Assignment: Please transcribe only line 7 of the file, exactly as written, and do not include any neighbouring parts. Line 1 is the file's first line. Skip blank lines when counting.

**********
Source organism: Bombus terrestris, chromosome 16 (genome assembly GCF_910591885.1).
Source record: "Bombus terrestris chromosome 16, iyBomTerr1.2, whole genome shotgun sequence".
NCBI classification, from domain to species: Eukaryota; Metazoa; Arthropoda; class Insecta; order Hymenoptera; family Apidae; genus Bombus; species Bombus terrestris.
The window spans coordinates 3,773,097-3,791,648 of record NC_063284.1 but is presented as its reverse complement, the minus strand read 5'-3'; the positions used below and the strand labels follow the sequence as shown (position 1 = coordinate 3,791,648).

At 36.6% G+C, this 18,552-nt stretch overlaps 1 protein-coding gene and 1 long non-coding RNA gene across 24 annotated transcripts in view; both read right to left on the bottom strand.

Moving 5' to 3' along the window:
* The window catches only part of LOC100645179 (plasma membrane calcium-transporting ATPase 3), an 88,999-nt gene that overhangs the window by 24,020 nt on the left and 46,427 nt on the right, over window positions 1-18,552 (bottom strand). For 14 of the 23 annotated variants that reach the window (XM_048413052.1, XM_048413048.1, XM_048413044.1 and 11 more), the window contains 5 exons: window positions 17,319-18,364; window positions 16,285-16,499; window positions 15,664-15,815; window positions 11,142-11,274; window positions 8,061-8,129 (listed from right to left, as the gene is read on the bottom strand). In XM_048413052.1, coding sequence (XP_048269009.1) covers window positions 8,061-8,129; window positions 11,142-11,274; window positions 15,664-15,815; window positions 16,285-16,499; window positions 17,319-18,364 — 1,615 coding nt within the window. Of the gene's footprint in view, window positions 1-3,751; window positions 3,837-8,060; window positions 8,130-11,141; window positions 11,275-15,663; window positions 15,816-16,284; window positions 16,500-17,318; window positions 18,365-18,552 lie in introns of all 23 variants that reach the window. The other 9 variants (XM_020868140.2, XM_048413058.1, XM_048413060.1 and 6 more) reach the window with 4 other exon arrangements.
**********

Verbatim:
* The window catches only part of LOC100645179 (plasma membrane calcium-transporting ATPase 3), an 88,999-nt gene that overhangs the window by 24,020 nt on the left and 46,427 nt on the right, over window positions 1-18,552 (bottom strand). For 14 of the 23 annotated variants that reach the window (XM_048413052.1, XM_048413048.1, XM_048413044.1 and 11 more), the window contains 5 exons: window positions 17,319-18,364; window positions 16,285-16,499; window positions 15,664-15,815; window positions 11,142-11,274; window positions 8,061-8,129 (listed from right to left, as the gene is read on the bottom strand). In XM_048413052.1, coding sequence (XP_048269009.1) covers window positions 8,061-8,129; window positions 11,142-11,274; window positions 15,664-15,815; window positions 16,285-16,499; window positions 17,319-18,364 — 1,615 coding nt within the window. Of the gene's footprint in view, window positions 1-3,751; window positions 3,837-8,060; window positions 8,130-11,141; window positions 11,275-15,663; window positions 15,816-16,284; window positions 16,500-17,318; window positions 18,365-18,552 lie in introns of all 23 variants that reach the window. The other 9 variants (XM_020868140.2, XM_048413058.1, XM_048413060.1 and 6 more) reach the window with 4 other exon arrangements.